Interview Matthias Endres
In August, Wolfgang Böhmerle, Matthias Endres and Petra Hühnchen received the Paper of the Month award. We asked them about the research and the project.
What are you researching? What is the core of your research?
Our research group is interested in secondary neurological complications caused by cancer therapies. The reason for this interest is that neurotoxic phenomena are one of the most common side effects of many cytostatics (substances that inhibit cell growth). These may affect the peripheral nervous system (chemotherapy-induced neuropathy – CIN) or lead to diffuse changes in cognitive functions (chemotherapy-induced memory dysfunctions). Both illnesses are still not well understood and there are no treatment options. At the same time, they significantly restrict quality of life for those affected, and often lead to discontinuation of the tumor therapy.
The goal of our research is to understand the underlying mechanisms and use a translational approach to improve quality of life for the affected patients.
What is the core message of your publication and how does your study differ from the work of other scientists in this field?
In our pre-clinical work, we established a mouse model which allowed us to investigate memory disorders that were caused by the cytostatic agent Paclitaxel. Initially, we investigated the amount of Paclitaxel in various areas of the mouse brain. We discovered an increased concentration in the hippocampus formation, a structure essential for learning and memory. Detailed tissue investigations on this structure after Paclitaxel treatment showed a significantly reduced formation of new neurons from stem cells. In subsequent steps, various cell models were used to investigate the damage mechanism as well as establish strategies for protecting the neurons. A preventative lithium treatment turned out to be an approach that was potentially easy to translate pharmacologically, both in the cell and the animal model. Our study expands existing literature with regard to the underlying damage mechanisms and establishes a possible prevention strategy.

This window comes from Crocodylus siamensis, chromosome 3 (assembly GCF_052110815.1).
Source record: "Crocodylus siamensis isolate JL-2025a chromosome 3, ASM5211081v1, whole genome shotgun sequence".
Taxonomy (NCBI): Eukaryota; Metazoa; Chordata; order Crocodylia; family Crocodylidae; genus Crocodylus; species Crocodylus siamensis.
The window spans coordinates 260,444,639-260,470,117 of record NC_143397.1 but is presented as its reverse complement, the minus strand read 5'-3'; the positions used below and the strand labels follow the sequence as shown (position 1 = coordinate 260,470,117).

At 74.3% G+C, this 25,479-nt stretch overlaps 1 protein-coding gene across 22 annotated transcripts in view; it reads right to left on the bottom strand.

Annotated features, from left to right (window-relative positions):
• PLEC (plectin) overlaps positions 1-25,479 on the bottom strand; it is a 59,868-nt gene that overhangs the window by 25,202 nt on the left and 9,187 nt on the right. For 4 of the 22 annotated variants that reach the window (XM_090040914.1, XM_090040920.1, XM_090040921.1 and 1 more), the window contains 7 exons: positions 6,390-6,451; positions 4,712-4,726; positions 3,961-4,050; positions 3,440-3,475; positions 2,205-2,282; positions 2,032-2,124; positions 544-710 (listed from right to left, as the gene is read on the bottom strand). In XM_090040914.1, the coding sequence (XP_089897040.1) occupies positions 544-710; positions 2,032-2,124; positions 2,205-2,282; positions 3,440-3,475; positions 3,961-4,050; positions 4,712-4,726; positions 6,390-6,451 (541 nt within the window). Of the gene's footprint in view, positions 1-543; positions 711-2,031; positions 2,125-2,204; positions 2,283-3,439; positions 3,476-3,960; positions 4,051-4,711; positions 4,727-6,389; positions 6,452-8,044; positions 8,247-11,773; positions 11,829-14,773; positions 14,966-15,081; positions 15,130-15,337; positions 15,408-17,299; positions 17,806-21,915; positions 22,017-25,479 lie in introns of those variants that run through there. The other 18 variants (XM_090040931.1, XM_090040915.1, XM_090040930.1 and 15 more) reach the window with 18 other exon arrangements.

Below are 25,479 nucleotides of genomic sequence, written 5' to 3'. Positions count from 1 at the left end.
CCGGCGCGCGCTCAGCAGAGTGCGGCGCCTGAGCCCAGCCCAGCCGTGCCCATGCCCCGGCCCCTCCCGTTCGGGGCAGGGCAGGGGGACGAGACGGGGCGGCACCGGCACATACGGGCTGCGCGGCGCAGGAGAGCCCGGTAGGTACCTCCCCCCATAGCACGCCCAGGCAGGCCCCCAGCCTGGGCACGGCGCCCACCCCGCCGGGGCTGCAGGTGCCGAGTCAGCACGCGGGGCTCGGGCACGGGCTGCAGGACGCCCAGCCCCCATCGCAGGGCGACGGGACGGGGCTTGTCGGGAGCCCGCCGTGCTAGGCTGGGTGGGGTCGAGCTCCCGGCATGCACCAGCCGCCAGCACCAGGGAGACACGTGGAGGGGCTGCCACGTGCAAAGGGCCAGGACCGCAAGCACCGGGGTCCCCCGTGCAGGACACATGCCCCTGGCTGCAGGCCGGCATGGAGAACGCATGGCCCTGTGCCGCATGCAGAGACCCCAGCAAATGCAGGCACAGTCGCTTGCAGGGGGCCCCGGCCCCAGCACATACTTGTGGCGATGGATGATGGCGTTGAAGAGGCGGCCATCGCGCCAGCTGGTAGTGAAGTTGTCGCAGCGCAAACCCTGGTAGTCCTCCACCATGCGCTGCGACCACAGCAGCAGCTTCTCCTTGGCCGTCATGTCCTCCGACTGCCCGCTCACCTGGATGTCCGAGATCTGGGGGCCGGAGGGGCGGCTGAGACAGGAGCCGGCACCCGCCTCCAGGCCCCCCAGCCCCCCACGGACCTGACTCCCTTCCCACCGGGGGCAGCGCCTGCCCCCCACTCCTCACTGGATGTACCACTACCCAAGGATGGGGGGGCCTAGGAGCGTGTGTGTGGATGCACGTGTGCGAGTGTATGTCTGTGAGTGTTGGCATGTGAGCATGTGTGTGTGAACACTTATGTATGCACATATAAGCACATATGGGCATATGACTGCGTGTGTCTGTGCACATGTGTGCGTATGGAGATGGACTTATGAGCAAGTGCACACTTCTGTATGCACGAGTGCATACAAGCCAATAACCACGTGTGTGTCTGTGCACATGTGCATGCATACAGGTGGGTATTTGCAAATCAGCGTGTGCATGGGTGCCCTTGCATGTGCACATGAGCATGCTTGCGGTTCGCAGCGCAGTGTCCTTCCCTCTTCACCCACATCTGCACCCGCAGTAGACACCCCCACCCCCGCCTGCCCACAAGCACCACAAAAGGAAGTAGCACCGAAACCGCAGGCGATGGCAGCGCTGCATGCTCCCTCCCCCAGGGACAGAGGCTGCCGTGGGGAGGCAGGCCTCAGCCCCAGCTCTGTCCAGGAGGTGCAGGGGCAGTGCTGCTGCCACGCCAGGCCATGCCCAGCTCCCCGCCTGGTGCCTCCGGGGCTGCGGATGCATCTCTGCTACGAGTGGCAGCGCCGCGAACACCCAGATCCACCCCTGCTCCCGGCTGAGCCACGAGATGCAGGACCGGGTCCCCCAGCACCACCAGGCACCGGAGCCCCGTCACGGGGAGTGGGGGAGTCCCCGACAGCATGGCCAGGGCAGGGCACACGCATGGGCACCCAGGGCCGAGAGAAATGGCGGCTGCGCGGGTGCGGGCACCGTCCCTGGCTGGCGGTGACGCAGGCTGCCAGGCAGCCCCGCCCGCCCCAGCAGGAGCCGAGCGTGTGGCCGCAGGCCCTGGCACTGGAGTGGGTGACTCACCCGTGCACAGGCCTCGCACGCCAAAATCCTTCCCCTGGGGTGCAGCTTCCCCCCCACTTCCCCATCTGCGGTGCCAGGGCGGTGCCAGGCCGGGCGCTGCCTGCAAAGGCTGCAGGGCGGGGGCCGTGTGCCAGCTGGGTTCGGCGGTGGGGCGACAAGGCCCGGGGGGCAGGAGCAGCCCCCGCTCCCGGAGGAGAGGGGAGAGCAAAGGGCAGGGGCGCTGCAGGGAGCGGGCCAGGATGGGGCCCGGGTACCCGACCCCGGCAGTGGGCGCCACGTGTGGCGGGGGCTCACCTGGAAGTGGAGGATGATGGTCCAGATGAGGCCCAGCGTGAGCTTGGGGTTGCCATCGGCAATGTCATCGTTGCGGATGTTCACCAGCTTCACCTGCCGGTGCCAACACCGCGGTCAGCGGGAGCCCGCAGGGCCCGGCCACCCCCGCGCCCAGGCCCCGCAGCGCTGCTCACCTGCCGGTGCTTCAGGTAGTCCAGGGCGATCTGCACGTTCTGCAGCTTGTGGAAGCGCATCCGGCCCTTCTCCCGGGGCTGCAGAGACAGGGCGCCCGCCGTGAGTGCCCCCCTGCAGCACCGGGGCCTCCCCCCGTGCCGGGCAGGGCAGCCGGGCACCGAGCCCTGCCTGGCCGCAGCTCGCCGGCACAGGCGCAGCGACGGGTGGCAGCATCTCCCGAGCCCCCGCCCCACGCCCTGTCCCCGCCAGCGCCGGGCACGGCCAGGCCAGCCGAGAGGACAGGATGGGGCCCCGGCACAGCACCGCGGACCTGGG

Which cooperation partners have contributed to the publication? Who was significantly involved?
The publication was compiled in collaboration with the BIH Core Facility Stem Cells in close coordination with Dr. Harald Stachelscheid and with the Mass Spectrometry Core Facility of FU Berlin under the leadership of Dr. Andreas Springer. Both partner institutions were essential for the integrative approach of the work.
What next steps are planned for the project and what are the possible implications of your results for patients?
At the moment, we are carrying out a longitudinal observational study on secondary neurological complications in female patients with ovarian and breast carcinoma treated with Paclitaxel in collaboration with the Department of Gynecology at Campus Virchow-Klinikum and the Charité Breast Center. Along with our pre-clinical work, this data serves as the foundation for a planned interventional study with lithium (Investigator Initiated Trial – IIT). Hence, the objective here is clinical translation and the future improvement of quality of life for oncological patients.